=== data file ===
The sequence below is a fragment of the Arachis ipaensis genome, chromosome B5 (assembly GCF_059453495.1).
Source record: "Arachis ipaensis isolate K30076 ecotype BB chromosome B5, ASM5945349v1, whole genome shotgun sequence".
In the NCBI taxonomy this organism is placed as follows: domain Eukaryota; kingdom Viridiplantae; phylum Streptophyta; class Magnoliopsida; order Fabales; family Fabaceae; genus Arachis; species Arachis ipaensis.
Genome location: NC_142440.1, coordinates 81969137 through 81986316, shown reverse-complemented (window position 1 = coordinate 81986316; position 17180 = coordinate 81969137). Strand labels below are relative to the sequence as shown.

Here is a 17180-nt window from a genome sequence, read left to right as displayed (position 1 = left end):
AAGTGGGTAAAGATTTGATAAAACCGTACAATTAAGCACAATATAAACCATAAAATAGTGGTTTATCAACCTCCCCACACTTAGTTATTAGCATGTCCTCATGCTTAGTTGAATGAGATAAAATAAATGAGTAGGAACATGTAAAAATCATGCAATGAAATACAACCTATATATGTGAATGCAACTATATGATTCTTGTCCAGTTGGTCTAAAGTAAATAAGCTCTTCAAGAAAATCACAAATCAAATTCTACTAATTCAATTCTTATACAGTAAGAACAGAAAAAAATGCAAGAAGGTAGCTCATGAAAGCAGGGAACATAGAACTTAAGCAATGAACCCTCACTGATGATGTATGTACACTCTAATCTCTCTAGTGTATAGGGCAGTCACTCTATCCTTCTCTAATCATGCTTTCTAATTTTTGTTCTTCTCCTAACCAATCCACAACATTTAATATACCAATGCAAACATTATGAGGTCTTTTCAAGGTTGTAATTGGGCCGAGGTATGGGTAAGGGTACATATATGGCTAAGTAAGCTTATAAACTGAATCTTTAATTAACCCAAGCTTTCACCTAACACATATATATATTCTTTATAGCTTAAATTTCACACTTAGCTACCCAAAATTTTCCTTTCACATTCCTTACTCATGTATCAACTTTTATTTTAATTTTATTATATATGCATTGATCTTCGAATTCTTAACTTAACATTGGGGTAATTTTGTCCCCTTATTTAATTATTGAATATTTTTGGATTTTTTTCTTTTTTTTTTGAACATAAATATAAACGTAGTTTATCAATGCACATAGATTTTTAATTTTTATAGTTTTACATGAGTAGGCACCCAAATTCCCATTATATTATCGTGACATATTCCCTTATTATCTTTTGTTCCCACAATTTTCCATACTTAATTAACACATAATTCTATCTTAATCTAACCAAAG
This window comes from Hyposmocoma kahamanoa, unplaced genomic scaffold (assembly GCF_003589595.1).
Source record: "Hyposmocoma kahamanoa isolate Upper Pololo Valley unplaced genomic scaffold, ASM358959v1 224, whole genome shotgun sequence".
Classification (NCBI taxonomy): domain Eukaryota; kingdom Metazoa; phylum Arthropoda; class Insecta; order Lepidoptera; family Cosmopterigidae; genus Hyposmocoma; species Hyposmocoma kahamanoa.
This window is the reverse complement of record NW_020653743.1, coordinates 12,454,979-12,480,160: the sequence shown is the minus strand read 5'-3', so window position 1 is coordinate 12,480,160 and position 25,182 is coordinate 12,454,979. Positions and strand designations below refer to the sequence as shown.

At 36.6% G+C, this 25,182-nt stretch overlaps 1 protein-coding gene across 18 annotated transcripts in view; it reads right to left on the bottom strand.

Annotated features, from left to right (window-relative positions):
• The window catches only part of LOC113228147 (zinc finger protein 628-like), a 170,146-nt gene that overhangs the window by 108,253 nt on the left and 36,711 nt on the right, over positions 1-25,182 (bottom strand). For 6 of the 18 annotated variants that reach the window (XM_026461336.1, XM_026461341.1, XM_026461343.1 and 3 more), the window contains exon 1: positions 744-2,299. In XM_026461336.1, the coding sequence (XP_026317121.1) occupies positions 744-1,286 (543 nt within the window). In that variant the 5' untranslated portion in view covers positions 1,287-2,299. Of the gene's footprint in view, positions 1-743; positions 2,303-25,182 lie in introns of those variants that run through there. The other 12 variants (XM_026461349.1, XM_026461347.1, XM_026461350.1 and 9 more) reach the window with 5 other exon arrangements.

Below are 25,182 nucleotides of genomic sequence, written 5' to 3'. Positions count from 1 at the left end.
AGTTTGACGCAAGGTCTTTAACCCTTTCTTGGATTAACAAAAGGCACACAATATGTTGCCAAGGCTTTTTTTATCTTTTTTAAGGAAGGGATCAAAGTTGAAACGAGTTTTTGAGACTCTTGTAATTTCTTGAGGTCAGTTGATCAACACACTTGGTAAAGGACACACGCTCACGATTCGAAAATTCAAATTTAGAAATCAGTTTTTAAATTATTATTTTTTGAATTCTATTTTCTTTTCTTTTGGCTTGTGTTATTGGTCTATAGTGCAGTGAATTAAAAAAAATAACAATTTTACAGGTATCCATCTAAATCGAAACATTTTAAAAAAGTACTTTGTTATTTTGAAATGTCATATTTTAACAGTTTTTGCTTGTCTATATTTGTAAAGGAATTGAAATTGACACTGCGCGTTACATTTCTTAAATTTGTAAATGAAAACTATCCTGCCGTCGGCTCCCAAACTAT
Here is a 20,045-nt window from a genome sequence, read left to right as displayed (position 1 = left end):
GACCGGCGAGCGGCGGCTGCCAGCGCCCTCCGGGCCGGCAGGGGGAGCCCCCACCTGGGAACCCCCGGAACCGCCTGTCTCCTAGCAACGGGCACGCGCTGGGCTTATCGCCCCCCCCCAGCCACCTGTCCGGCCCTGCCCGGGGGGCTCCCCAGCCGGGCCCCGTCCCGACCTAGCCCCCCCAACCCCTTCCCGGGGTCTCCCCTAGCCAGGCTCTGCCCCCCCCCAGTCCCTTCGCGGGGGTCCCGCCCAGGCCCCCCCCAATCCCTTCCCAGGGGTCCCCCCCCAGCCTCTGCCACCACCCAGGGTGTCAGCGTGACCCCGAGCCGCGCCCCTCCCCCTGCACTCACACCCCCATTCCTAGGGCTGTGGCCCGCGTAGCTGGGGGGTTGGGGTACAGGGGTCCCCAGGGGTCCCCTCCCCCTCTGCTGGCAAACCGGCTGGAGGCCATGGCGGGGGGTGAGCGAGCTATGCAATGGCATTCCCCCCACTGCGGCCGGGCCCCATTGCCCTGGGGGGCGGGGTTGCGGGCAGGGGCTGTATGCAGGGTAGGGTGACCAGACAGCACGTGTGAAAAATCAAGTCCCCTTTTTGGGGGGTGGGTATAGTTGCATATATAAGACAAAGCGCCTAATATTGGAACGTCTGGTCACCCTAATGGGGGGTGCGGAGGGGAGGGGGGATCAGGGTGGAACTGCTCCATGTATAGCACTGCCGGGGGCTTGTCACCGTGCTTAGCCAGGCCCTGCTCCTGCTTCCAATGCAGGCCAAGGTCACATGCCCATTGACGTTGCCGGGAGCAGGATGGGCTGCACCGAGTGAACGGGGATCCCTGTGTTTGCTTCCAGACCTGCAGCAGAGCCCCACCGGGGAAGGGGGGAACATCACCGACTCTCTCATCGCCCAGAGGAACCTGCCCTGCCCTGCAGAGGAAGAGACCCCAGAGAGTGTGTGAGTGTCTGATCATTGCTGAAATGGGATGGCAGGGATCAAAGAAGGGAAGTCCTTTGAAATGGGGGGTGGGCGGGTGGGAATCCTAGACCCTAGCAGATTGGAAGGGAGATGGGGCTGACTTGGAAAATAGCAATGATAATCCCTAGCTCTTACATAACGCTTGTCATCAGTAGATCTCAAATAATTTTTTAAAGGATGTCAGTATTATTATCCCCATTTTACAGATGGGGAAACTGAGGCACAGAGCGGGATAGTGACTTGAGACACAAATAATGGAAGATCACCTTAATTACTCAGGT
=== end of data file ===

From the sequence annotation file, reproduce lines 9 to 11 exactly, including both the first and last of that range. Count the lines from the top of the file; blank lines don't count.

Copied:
Classification (NCBI taxonomy): domain Eukaryota; kingdom Metazoa; phylum Arthropoda; class Insecta; order Lepidoptera; family Cosmopterigidae; genus Hyposmocoma; species Hyposmocoma kahamanoa.
This window is the reverse complement of record NW_020653743.1, coordinates 12,454,979-12,480,160: the sequence shown is the minus strand read 5'-3', so window position 1 is coordinate 12,480,160 and position 25,182 is coordinate 12,454,979. Positions and strand designations below refer to the sequence as shown.

At 36.6% G+C, this 25,182-nt stretch overlaps 1 protein-coding gene across 18 annotated transcripts in view; it reads right to left on the bottom strand.